Republican House Speaker John Boehner didn't sound too optimistic today when he said "no substantive progress" had been made toward averting the fiscal cliff, despite a full-court press by the White House that included a meeting with Treasury Secretary Tim Geithner and a Wednesday night phone call with President Barack Obama.
That pessimism may have spooked the stock market, which pared gains in response, but it's no surprise to corporate America.
A wave of companies has begun boosting dividend payouts in recent days, spurred not by the generosity of the holiday season but by the very real threat that taxes on investments may rise on Jan. 1, 2013.
The reason is the scheduled expiration of the Bush tax cuts, which not only slashed marginal tax rates but also cut the rate on investment income from capital gains and dividends to 15 percent. If lawmakers are unable to strike a deal by year-end, capital gains will revert to a 20 percent tax rate and dividends will be taxed as ordinary income -- with the wealthiest paying about 40 percent.
Companies, many of which are sitting on huge amounts of cash, are trying to return some of that to investors before they get hit with a massive tax bill. (If tax rates rise, expect to see corporations buying back their own shares, which is another way to enrich shareholders since it makes what they own more valuable by reducing the number of company shares outstanding.)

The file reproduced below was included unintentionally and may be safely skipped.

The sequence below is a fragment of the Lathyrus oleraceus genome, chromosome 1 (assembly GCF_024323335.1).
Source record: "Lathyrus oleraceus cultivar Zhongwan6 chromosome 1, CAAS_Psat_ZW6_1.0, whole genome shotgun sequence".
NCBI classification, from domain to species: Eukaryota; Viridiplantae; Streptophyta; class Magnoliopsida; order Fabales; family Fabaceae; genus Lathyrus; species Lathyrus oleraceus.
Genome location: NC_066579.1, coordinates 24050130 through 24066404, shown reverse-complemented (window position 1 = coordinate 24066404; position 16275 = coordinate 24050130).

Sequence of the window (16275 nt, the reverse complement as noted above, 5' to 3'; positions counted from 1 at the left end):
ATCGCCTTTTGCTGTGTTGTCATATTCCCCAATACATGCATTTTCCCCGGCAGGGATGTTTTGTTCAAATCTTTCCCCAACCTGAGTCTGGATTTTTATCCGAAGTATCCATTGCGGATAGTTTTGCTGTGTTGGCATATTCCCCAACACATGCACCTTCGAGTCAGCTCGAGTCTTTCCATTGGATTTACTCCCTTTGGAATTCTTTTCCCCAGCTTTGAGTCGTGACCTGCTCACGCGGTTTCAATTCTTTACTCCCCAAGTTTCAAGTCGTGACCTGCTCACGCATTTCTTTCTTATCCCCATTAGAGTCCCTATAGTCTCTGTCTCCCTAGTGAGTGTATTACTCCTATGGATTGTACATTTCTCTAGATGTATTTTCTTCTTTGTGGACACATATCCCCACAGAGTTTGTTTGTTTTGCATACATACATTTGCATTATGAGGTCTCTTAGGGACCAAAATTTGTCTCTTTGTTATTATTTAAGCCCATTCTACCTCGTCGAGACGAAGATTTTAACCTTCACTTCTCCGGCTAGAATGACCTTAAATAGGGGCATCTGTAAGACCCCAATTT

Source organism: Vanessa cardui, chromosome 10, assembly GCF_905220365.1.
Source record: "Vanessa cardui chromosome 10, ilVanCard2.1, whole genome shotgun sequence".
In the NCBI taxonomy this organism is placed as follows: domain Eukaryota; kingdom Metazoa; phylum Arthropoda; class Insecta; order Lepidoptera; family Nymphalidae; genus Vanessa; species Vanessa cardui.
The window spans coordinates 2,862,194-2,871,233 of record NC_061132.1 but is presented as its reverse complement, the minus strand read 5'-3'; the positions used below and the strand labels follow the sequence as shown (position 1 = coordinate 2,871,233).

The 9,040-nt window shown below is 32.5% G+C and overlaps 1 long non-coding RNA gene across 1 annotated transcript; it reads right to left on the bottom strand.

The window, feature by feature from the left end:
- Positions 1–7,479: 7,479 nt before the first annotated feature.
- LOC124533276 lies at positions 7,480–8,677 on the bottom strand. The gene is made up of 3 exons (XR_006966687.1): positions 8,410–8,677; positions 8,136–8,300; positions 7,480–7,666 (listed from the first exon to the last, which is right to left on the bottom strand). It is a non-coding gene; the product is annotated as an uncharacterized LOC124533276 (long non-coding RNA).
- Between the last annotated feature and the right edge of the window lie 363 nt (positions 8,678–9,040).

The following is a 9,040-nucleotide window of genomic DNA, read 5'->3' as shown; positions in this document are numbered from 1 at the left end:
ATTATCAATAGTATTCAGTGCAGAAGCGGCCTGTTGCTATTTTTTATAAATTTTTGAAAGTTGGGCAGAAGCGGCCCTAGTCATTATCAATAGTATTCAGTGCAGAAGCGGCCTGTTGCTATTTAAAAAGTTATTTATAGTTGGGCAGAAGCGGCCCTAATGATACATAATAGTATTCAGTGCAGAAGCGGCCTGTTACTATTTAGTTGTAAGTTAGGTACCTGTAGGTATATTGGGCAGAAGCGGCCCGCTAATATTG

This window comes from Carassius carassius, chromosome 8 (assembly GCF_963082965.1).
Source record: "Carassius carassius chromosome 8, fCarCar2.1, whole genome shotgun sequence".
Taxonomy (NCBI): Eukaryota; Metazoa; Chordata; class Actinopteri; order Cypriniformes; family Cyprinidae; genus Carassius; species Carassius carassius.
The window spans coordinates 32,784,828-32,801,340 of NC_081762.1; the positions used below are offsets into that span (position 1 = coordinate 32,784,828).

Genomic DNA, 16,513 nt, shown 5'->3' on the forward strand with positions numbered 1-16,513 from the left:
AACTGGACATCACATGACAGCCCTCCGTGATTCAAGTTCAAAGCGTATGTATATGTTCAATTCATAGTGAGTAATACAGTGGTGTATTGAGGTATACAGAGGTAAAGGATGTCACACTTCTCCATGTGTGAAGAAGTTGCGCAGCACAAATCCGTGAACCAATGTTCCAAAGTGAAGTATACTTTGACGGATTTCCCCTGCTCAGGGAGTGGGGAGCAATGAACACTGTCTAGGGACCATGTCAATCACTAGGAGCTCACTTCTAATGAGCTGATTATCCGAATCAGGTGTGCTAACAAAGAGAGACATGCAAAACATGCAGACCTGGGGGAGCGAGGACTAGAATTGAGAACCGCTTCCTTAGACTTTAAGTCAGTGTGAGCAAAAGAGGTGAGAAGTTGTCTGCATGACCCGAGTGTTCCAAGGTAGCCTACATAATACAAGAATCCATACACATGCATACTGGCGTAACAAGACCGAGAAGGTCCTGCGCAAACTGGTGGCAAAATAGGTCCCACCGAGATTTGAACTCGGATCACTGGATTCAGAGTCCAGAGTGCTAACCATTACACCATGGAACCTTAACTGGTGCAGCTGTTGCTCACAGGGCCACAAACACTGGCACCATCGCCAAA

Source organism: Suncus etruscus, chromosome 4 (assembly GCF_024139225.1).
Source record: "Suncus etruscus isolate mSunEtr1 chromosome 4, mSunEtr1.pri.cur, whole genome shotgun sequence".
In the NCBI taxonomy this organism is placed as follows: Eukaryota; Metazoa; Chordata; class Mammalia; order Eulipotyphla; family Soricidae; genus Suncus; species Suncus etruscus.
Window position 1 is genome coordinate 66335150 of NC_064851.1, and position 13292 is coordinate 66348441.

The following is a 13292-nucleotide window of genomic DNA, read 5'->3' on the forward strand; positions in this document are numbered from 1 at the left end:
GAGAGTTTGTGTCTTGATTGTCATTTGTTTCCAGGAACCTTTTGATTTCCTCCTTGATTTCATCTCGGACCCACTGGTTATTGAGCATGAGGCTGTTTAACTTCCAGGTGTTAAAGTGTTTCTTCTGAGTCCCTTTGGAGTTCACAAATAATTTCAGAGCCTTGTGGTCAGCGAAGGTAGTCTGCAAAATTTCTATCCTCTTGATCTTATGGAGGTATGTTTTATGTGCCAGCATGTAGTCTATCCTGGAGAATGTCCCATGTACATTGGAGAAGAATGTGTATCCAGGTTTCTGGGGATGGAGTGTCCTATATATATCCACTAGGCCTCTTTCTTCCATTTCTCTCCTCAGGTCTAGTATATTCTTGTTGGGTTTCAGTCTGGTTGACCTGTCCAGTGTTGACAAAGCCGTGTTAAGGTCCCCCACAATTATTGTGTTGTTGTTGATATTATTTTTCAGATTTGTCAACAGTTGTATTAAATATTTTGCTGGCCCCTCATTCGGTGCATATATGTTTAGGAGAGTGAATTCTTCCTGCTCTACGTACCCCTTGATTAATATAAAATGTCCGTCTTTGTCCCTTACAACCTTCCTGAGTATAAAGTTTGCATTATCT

Corporate America sees the writing on the wall and it says tax rates will undoubtedly go up on investment income -- even if a deal is reached. (It's telling that chief executives meeting with Obama and lawmakers this week emerged saying they're willing to accept higher income taxes to avert the fiscal cliff.)
Lawmakers may still come to agreement to prevent some or all of the $607 billion in tax increases and spending cuts slated to take effect next year. A deal could take the form of a short-term patch to blunt the economic blow of taxes increasing on everyone. Or it could be a longer-term deficit-reduction agreement that tackles spending, taxes and entitlement reform.
Regardless, it's only a matter of time before investment income is taxed at a higher rate -- at least for the wealthiest. It's too enticing a revenue source for lawmakers to pass up. Preferential rates on cap gains and dividends overwhelmingly benefit the wealthy -- 96 percent of the tax savings in 2011 went to those in the top income quintile, according to the Tax Policy Center. Increasing capital gains taxes to 20 percent and taxing dividends as ordinary income for upper-income individuals -- something Obama has proposed -- would bring in about $242 billion over the next decade, according to the U.S. Treasury Department.
Corporate America clearly isn't waiting for Congress to reach an agreement that keeps investment taxes low. So if you're a shareholder in a dividend-paying company, expect a generous holiday gift this year.
(Deborah Solomon is a member of the Bloomberg View editorial board. Follow her on Twitter.)
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